A former aide to Gov. Andrew Cuomo is accusing the embattled New York leader of sexually harassing her -- including unwanted kissing and touching -- and says his top female staffers "normalized" the behavior.
Lindsey Boylan, the former deputy secretary for economic development and special adviser to the governor, said Cuomo constantly sought her out and had staffers arrange meetings with her, where he made inappropriate comments.
"Let’s play strip poker," Boylan said Cuomo remarked on a flight from an event in October 2017, according to an essay she wrote on Medium published Wednesday.
A statement from Cuomo’s office on Wednesday denied the claims.
"As we said before, Ms. Boylan's claims of inappropriate behavior are quite simply false," press secretary Caitlin Girouard said.
Boylan described another encounter in December 2016, when she said Cuomo arranged through a handler to meet her in his Albany office, to which she agreed reluctantly. She said he gave her a tour of his office, "smirked" and showed off a cigar box he said was given to him by former President Bill Clinton while he served as the secretary of Housing and Urban Development.
Boylan said she interpreted that to be an innuendo referencing the affair between Clinton and his then-intern Monica Lewinsky in the mid-1990s.
She said she was warned by other staffers when she joined Cuomo's administration in 2015 to "be careful around the Governor."
Boylan said his behavior "was all so normalized — particularly by Melissa DeRosa and other top women around him — that only now do I realize how insidious his abuse was."
She also alleged that shortly before the office incident, that made her feel uncomfortable, Stephanie Benton, director of the governor’s offices, told her in an email that Cuomo suggested she look up images of Lisa Shields — his rumored former girlfriend — because "we could be sisters" and told Boylan she was "the better looking sister."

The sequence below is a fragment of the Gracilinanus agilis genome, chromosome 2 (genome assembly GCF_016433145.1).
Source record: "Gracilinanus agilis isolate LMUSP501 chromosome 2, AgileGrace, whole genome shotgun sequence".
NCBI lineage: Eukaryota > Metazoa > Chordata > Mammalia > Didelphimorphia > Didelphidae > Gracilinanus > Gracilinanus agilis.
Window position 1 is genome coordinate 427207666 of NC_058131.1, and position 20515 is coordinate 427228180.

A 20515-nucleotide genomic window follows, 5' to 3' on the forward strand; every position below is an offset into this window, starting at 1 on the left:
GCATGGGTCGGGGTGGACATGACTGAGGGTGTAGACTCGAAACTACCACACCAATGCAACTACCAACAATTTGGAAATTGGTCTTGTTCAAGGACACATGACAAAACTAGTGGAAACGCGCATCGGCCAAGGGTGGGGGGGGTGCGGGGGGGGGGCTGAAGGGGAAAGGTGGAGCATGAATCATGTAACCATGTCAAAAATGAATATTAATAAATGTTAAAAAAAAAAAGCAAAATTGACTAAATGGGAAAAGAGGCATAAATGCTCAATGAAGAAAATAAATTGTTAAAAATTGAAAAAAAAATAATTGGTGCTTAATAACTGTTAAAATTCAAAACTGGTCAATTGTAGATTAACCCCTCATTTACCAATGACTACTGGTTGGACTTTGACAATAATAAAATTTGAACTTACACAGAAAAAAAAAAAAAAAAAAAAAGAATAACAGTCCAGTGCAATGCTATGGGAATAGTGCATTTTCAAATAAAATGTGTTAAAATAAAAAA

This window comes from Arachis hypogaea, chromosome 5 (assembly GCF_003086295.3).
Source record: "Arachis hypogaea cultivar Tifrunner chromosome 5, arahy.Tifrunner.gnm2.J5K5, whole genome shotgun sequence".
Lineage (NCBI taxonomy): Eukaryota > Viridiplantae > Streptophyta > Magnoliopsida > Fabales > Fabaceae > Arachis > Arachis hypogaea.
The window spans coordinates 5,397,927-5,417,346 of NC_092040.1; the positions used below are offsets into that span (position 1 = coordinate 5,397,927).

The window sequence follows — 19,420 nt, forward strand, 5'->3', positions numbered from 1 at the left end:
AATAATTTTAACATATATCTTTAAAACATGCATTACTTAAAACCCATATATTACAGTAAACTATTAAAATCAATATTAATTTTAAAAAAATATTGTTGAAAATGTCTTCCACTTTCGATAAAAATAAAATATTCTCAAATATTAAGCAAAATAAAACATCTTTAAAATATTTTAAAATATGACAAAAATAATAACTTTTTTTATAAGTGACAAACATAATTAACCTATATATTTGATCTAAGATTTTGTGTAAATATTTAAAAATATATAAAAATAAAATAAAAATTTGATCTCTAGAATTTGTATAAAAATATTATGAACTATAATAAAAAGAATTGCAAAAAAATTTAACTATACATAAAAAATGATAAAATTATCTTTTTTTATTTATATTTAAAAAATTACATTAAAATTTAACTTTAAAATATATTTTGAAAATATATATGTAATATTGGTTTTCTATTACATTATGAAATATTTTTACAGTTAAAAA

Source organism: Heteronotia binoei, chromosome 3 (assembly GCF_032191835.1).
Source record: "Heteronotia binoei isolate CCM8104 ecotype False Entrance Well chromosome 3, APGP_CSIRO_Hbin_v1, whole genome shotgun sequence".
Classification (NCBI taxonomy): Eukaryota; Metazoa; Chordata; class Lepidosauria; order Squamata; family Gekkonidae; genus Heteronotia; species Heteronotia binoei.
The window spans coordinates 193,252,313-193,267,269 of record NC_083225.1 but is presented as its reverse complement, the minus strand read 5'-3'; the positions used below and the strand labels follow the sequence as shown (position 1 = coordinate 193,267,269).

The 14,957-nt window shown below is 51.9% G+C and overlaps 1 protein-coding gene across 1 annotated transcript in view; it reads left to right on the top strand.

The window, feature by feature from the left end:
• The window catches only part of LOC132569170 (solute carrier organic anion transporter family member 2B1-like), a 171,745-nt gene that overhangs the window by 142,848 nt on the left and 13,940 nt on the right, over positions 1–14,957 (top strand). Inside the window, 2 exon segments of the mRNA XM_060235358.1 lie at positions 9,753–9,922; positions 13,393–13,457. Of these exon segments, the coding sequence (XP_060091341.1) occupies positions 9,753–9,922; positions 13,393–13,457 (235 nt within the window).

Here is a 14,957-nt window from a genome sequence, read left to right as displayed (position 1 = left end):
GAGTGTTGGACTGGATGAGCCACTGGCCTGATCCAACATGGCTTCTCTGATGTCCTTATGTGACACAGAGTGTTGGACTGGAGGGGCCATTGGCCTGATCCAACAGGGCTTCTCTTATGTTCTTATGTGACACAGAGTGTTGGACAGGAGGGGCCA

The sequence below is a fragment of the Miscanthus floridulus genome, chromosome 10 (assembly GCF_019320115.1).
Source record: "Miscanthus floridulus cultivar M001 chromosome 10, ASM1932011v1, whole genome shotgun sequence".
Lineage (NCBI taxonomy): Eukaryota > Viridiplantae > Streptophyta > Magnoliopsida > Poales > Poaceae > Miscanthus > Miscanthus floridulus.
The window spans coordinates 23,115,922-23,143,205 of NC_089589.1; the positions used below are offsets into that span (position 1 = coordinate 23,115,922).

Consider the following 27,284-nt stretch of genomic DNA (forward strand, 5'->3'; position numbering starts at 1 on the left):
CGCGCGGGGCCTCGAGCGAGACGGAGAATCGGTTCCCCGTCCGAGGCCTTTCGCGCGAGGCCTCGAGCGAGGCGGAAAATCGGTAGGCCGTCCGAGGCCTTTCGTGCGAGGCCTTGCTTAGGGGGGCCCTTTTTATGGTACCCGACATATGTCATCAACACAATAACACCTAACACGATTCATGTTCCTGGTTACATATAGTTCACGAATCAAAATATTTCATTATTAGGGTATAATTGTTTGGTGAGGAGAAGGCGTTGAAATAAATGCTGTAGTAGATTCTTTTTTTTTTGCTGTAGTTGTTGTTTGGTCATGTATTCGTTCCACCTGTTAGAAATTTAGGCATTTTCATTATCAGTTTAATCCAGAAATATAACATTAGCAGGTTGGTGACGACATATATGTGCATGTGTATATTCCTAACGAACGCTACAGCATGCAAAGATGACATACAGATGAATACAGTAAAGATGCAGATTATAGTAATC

"The Governor began calling me 'Lisa' in front of colleagues. It was degrading," Boylan wrote, including screenshots of the email exchange between her and Benton.
Boylan said in another incident, this time in Cuomo's New York City office, he kissed her on the lips.
"I was in shock, but I kept walking," Boylan wrote.
"The idea that someone might think I held my high-ranking position because of the Governor's crush' on me was more demeaning than the kiss itself."
In her statement denying the claims, Cuomo’s office also released a statement from individuals they said were also on the same flights -- John Maggiore, Howard Zemsky, Dani Lever and Abbey Fashouer Collins. That statement said, "We were on each of these October flights and this conversation did not happen."
Boylan first accused the governor of harassment last year but did not elaborate on her experiences at the time.
Boylan wrote in her Wednesday essay that she expects "the Governor and his top aides will attempt to further disparage me, just as they’ve done with Assemblymember Kim" — who came forward in recent weeks with his own accusations against the governor of bullying and threatening him.
Boylan did not immediately respond to Fox News' request for comment.
Rep. Elise Stefanik, R-N.Y., immediately called for Cuomo to resign following Boylan's story, calling him the "Worst Governor in America" and a "criminal sexual predator."
Stefanik had previously called for Boylan's allegations against Cuomo last year to be investigated further but it amounted to nothing.
"It is an inexcusable disgrace that almost every other elected official in New York State quietly brushed this serious and credible allegation under the rug," Stefanik said in a statement Thursday.
"Sexual harassment and sexual abuse in the workplace is not a political issue, it is about right and wrong."
"Governor Cuomo must immediately resign," she continued. "And any elected official who does not immediately call for his resignation is complicit in allowing a sexual predator to continue leading the great state of New York."
The recently detailed allegations by Boylan triggered renewed calls for Cuomo to resign as he faces intense scrutiny and pressure following explosive revelations that his administration concealed accurate nursing home death counts in the midst of the COVID-19 pandemic, stonewalling a federal investigation by the Justice Department into elder care facilities in four states, including New York.
Several ongoing investigations continue to probe the impact of Cuomo's directive last March for nursing homes to admit COVID-19 patients, resulting in thousands of deaths in assisted living facilities.